Recreational Observation

Open area within forest, deposition zone, 34-38 degrees, wind-protected.

March 9, 2016, noon PST

Weather: Beginning of storm, snowing, winds to 15 MPH

Snowpack: Fluffy new snow, 2-3 inches accumulated on refrozen supportable crust. Weak bond. The entire slope runs to the crust while skiing. Similar areas out of or having less wind effect, such as particular aspect above the Rockslide above groomed snowmobile route 5 miles from Blewett Sno Park and areas of similar aspect in the Wenatchee Mountains may have this extremely weak bond of the new snow to the supporting refrozen surface. New snow accumulations may sluff or if accumulated or slab may natural avalanche or would be sensitive to release. Of note, other aspects that were affected by heavy winds are packed, firm, chalky shallow new snow accumulations on the supportable crust, and may not produce the above mentioned instability. While traveling be aware of aspect changes that may result in one traveling from an area of relative stability in a short distance to an area as described above with likely instability of the snow above the refrozen supporting crust.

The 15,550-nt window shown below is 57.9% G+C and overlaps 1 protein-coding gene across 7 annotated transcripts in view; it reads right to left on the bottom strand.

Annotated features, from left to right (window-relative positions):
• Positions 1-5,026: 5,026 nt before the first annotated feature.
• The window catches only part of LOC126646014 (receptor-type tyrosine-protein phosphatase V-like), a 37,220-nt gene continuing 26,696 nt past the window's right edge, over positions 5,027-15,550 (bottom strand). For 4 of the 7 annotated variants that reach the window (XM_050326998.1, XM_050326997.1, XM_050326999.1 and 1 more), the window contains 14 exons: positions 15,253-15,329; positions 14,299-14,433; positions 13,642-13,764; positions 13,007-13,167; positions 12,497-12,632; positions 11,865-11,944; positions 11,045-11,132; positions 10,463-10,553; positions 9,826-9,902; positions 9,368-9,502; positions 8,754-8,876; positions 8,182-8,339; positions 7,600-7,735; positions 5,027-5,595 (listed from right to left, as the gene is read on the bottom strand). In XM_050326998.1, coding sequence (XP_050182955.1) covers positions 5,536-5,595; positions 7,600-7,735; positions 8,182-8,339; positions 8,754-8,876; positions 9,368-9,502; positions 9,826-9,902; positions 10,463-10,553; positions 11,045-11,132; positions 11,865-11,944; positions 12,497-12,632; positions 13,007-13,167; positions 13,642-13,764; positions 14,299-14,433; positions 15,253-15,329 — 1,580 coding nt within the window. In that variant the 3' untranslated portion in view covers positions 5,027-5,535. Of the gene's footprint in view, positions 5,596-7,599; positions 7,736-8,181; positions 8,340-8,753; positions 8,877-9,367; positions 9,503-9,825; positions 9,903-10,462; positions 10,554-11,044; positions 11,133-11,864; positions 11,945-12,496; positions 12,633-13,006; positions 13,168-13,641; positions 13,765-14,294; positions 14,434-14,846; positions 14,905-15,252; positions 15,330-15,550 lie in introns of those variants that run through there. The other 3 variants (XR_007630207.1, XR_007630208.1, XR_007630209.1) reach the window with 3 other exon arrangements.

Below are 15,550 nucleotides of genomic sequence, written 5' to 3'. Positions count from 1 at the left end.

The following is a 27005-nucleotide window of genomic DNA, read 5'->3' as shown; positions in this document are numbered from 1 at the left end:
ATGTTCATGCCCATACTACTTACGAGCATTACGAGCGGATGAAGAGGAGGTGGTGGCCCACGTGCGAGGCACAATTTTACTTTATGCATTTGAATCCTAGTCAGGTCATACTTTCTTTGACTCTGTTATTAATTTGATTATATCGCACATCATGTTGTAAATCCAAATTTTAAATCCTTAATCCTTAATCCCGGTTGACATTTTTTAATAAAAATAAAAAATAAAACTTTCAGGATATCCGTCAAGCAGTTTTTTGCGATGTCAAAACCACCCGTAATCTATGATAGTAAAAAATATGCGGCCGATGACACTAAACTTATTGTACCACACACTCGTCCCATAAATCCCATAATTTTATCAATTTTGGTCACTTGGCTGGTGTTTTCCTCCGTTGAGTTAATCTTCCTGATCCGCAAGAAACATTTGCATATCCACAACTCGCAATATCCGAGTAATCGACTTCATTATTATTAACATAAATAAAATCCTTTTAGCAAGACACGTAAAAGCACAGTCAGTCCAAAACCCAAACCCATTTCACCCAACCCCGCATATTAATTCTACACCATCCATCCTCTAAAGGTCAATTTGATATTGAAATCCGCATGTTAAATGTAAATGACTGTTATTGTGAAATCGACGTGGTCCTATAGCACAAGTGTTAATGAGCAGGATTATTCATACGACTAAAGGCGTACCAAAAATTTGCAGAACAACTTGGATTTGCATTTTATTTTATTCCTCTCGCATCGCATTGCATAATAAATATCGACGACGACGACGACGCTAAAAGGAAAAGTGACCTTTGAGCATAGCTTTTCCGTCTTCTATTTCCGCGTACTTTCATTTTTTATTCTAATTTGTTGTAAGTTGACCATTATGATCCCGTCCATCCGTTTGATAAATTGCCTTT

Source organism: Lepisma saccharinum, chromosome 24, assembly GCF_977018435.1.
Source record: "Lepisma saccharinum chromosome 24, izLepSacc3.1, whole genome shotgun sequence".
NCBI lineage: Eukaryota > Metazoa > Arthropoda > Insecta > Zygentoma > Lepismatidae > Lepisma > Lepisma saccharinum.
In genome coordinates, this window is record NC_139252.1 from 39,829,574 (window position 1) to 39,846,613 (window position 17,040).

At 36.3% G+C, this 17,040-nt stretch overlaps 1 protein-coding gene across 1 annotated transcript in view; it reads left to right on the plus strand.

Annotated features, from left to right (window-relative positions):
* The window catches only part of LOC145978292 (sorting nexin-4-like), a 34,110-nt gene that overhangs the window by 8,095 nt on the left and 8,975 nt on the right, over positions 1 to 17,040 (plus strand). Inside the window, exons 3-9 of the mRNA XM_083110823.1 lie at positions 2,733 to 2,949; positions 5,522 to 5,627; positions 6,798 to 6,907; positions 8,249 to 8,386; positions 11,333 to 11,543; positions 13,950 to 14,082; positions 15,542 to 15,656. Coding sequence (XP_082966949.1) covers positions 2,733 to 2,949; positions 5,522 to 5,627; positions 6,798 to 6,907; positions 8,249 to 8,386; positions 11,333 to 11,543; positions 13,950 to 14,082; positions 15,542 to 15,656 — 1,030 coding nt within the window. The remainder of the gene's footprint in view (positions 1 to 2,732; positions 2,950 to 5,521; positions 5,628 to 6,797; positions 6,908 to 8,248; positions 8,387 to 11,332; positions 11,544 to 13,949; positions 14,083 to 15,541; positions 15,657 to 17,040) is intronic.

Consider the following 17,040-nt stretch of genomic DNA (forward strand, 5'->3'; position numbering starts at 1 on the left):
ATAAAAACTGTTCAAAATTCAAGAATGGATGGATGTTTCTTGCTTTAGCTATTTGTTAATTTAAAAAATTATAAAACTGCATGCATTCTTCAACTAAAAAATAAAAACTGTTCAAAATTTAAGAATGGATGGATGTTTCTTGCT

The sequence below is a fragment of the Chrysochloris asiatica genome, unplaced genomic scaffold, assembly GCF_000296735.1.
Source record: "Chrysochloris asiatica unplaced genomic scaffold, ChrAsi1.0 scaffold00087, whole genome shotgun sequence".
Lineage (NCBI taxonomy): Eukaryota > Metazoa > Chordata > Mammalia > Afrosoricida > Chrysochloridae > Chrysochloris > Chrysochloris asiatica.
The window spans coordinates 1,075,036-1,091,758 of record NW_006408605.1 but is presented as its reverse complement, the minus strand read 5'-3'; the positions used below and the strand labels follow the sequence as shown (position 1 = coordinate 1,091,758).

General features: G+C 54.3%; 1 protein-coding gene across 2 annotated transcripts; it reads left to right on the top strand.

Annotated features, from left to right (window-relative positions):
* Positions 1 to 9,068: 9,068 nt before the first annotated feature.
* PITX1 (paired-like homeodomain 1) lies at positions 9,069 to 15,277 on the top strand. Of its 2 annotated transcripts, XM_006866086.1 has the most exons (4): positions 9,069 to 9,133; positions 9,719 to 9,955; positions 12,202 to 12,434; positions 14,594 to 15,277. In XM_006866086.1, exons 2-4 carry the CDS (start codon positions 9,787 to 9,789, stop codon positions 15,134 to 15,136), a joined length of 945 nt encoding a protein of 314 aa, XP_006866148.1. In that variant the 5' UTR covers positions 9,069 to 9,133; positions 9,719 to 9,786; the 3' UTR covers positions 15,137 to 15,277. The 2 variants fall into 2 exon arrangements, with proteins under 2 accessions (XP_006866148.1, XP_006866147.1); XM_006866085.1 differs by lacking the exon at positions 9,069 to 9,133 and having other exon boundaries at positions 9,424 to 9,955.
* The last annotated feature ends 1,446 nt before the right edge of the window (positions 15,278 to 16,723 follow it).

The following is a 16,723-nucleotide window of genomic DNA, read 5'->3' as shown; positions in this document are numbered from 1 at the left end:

Area Description: Diamond Head, NE facing, 5700' elev.

Avalanches: While skiing 700 vert. ft., the areas of the slope with angle of 34 to 38 degrees released the 2-3 inch new snow layer as I skied.

Observation by Robert Mullins

Latitude: 47.328306

Longitude: -120.570809

Did you see any avalanches? Yes

Did you trigger any avalanches? Yes

Was anyone caught in an Avalanche? No